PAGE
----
Telling Nana she can’t come to Thanksgiving took a bit of finesse with diplomacy, facts, endless love and promises.
With Oklahoma on fire with COVID-19, that discussion wasn’t as hard as it was a couple of months ago. By any measure — Tulsa County ZIP codes, county and national maps, hospitalizations and death rates — the color red is dominant.
Our state is not well.
This year, like millions of Americans, the table is going to be smaller; the celebration will be inward and intimate. Grandparents and those with at-risk health are going to be taking the brunt of the isolation this week.
It doesn’t have to be sad or lonely. It can be a return to what the holiday represents: a day of gratitude and reflection. Though, comfort food is a must.
For my family, Mom has been anguishing over the decision about the holidays for awhile. I have seen her twice in the past eight months, the last time in August. She and my stepfather have heart issues, making a COVID-19 infection even more unpredictable.
My sister and I made it easier on her; we told her to stay away. The risk is just not worth their lives.
She didn’t fight us; she seemed relieved.
With school-age children, we cannot guarantee a virus-free environment. We wear masks, don’t go to restaurants, don’t take trips, work from home, wash hands, stay away from others and do all we can.
But, our children and my teacher husband have gone into school buildings. Our kids have been around their friends, and there is risk in that.
The U.S. Centers for Disease Control and Prevention released guidelines about Thanksgiving in September, urging families not to travel or gather with others outside their household.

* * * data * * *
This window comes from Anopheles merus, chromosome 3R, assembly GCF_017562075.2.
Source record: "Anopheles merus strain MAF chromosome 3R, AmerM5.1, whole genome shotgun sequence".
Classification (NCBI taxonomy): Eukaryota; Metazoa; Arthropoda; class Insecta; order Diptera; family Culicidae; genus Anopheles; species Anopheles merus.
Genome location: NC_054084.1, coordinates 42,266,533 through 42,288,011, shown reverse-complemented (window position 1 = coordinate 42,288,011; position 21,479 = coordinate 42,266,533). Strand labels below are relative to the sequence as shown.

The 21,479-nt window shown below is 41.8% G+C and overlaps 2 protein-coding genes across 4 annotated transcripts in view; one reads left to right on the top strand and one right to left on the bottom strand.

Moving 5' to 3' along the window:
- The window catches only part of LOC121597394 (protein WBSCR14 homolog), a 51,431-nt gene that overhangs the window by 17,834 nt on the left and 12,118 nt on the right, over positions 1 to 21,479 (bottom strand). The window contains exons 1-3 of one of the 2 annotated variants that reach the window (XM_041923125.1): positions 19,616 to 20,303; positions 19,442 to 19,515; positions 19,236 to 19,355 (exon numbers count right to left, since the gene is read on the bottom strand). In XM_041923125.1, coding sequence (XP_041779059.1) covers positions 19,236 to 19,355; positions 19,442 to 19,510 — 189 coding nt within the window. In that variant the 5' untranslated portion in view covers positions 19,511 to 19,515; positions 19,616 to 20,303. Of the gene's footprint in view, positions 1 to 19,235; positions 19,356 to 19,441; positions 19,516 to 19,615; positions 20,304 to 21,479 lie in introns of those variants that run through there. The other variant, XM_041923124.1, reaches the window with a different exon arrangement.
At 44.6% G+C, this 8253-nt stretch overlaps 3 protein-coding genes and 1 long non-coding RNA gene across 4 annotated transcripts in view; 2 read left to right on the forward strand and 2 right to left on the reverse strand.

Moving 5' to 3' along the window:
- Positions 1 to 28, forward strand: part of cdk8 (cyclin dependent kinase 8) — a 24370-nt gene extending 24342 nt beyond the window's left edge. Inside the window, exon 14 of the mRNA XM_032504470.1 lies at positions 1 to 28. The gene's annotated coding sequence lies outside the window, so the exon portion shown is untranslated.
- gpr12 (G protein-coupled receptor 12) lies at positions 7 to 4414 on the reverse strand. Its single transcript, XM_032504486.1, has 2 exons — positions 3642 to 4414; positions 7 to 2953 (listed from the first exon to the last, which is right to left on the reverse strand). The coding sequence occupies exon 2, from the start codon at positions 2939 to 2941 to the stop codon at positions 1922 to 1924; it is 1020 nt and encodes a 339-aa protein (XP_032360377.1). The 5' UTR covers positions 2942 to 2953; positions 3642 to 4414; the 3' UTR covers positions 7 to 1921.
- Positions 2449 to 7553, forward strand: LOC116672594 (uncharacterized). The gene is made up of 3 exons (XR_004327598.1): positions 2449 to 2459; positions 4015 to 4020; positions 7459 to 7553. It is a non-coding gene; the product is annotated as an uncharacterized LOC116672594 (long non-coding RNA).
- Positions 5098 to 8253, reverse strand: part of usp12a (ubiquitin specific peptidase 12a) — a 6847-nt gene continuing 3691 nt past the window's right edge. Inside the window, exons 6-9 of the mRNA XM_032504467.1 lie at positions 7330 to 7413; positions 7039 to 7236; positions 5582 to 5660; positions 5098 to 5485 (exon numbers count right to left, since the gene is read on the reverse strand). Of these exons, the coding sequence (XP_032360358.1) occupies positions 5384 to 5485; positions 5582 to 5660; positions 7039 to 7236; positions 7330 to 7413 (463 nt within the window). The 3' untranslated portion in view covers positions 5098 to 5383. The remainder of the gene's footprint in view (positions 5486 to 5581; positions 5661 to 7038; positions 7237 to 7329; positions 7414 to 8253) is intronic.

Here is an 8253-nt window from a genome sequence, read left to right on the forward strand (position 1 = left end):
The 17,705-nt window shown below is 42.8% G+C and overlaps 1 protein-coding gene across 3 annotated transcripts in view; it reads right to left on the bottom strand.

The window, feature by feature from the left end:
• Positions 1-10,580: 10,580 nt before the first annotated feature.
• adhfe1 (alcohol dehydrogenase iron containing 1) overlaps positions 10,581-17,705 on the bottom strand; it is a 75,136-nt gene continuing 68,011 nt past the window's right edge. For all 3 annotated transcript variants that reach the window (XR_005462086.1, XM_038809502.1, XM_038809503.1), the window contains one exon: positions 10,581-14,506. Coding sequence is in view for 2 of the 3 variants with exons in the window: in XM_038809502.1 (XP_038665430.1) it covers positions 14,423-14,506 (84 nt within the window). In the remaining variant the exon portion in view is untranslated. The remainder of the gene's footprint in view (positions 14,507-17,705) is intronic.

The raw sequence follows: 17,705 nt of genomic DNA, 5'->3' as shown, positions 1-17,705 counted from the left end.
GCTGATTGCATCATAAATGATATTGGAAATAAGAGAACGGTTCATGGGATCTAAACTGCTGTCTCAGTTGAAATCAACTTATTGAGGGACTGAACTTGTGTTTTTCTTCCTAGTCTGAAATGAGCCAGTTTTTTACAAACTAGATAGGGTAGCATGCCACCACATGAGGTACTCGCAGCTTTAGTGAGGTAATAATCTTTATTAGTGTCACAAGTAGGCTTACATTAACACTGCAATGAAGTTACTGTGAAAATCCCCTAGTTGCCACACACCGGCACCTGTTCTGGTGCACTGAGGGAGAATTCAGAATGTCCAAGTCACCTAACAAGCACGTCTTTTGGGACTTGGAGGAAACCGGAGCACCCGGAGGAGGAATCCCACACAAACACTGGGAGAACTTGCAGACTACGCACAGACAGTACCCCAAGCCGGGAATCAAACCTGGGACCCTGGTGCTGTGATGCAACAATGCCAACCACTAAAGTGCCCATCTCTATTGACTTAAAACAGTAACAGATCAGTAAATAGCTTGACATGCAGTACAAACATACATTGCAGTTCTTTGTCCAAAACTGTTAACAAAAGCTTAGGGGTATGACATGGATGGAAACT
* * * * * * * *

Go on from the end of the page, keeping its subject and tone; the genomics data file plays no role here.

It also offers a few good suggestions for a robust Thanksgiving during a pandemic.
Prepare traditional family recipes for neighbors or at-risk people isolating this holiday and deliver in a way that doesn’t involve contact.
Hold a virtual dinner or meal preparation using old family recipes. Dine outdoors, or open some windows for fresh air.
Finally, shop online for Black Friday. That crazy day of bargains was out of hand anyway.
Also, I would add sending letters or cards to those missing from the meal. Everyone loves getting a tangible reminder that they are missed, whether a family member or friend spending time alone.
Don’t overlook the bright side of the scaled-back Thanksgiving. No one has to hear their eccentric uncle complain about the recent election or any number of social issues.
The meal preparation and clean up won’t be nearly as taxing, or expensive for four to eight people, compared to 15 to 30. I could even have Mexican food if I wanted.
There won’t be pressure to dress up, making the real possibility of an all-pajamas Thanksgiving.
I won’t have to worry about rushing out the door at a certain time or figure out how to keep my appetizer warm on the drive.
It wouldn’t be the same without Nana and her hugs and cheese ball. But this isn’t forever.
A friend of mine, who is a military wife, said the anguish people are feeling about missing family holidays is something she’s worked through for nearly 30 years. Same for the moms I know with military sons serving overseas.
It’s a sobering reminder that this isn’t an insurmountable sacrifice for many of us.
We will stay safe and enjoy post-pandemic reunions with our loved ones. We will bust out our grandmothers’ recipes for dressing and pecan pie.
We will Zoom, Facetime and write sweet letters of gratitude. To have future happy holidays, we have to forgo our traditional ones this year.
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